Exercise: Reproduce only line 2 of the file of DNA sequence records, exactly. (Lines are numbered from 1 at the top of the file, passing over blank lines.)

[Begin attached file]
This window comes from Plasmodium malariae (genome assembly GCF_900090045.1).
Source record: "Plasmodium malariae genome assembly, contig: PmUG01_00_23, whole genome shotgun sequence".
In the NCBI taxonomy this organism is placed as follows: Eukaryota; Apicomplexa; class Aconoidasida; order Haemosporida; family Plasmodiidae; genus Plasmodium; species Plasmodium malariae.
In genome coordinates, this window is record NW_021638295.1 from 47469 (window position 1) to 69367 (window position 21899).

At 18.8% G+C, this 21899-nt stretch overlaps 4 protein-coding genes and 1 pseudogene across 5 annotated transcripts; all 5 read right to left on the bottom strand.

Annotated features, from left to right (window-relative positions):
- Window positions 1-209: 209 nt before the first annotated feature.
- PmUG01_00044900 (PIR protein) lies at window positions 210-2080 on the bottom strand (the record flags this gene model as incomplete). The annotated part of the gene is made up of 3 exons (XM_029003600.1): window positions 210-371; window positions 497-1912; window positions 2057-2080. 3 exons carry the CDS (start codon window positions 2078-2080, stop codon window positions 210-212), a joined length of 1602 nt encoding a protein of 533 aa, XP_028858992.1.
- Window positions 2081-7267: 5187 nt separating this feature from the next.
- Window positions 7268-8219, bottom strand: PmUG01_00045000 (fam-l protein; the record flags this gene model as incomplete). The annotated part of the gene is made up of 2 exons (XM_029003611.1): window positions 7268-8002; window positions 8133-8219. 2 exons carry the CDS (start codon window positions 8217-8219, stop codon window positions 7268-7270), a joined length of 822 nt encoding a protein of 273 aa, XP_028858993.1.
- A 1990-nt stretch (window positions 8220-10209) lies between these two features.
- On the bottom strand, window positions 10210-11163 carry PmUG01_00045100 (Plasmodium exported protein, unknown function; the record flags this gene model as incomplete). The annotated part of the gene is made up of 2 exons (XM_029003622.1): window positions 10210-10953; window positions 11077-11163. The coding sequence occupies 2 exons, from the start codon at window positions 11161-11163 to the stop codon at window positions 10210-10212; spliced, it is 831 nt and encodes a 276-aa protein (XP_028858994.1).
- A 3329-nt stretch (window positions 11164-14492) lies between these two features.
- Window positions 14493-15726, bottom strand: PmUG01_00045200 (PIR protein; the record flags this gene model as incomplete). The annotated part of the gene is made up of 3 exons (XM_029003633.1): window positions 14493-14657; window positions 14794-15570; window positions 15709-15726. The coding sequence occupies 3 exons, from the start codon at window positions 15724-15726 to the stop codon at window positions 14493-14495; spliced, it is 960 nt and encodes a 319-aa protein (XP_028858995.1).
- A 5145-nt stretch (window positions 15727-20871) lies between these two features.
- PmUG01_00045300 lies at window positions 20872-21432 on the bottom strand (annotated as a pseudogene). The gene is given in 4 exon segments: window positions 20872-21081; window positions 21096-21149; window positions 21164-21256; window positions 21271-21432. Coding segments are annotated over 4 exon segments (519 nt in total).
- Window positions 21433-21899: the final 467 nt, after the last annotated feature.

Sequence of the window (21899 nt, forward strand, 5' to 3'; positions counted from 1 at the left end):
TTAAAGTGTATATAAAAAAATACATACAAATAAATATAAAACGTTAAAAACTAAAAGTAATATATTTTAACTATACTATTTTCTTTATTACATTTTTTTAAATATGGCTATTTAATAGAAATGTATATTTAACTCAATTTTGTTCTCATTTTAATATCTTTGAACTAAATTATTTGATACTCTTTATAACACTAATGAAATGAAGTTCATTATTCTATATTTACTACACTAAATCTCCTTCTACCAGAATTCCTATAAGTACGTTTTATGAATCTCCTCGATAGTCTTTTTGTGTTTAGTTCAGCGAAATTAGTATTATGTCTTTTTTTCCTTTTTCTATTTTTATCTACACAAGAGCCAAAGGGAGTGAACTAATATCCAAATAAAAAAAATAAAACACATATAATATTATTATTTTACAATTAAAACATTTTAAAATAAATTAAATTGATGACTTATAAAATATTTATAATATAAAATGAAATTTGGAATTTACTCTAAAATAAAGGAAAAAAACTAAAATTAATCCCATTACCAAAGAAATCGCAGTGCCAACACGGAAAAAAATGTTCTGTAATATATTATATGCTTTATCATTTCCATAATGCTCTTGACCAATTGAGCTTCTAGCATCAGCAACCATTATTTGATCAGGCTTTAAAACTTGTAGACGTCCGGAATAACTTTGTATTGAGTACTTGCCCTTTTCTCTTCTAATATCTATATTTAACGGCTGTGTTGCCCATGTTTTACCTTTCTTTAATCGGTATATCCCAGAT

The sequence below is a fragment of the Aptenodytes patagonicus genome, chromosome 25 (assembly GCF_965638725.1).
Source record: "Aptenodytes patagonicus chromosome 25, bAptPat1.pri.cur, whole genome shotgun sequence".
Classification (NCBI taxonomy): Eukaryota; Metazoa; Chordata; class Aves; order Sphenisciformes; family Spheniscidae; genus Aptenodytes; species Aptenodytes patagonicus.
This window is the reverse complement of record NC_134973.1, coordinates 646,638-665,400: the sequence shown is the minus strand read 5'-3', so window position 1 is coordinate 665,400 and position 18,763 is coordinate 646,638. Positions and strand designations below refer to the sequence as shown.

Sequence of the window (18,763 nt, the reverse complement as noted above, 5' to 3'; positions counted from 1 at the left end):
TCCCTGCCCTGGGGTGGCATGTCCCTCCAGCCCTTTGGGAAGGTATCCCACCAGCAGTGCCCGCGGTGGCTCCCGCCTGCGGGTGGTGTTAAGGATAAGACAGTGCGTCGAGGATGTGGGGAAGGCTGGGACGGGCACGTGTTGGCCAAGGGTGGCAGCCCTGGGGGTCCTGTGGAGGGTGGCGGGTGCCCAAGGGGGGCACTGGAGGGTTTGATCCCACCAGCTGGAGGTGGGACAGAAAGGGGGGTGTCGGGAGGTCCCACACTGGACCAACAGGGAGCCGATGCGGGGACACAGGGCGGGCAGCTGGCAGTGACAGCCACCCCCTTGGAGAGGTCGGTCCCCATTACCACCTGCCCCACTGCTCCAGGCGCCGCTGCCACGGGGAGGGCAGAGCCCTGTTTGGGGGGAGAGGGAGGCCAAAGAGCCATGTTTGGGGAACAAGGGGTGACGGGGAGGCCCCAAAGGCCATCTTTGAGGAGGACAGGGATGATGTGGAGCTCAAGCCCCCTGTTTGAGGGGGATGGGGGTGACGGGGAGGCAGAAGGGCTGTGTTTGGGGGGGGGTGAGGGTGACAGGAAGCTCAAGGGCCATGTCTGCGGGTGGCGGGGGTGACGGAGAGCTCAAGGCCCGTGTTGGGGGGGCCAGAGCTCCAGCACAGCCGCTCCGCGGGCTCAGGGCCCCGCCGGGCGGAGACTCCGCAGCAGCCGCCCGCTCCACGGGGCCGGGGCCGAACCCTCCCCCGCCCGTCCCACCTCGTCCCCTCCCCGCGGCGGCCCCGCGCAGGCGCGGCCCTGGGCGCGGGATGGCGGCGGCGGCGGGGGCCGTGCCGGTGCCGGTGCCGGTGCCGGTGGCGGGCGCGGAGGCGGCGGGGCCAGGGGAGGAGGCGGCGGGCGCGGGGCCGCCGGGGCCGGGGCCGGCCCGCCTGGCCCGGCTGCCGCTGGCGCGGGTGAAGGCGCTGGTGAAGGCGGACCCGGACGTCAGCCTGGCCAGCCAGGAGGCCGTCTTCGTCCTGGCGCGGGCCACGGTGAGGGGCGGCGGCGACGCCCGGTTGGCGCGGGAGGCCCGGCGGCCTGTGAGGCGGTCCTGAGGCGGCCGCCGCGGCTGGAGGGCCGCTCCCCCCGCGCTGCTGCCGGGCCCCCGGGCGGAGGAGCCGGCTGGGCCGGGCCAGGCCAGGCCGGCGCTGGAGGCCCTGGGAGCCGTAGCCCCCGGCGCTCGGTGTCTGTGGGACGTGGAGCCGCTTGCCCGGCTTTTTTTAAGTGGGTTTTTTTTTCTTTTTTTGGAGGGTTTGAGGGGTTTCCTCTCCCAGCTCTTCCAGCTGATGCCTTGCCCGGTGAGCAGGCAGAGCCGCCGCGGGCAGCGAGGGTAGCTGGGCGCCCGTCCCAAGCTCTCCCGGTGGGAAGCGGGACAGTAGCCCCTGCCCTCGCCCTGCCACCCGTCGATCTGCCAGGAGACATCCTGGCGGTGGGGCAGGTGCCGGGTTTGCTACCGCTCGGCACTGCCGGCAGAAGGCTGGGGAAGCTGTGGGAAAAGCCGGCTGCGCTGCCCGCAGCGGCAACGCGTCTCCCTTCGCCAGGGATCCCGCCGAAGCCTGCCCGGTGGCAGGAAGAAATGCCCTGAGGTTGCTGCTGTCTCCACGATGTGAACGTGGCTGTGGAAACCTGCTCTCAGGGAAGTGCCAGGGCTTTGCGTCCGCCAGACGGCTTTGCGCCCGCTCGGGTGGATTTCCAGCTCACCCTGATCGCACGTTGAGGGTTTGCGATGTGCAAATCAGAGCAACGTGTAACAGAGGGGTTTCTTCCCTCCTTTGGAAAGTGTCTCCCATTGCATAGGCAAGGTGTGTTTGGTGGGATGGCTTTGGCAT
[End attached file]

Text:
Source record: "Plasmodium malariae genome assembly, contig: PmUG01_00_23, whole genome shotgun sequence".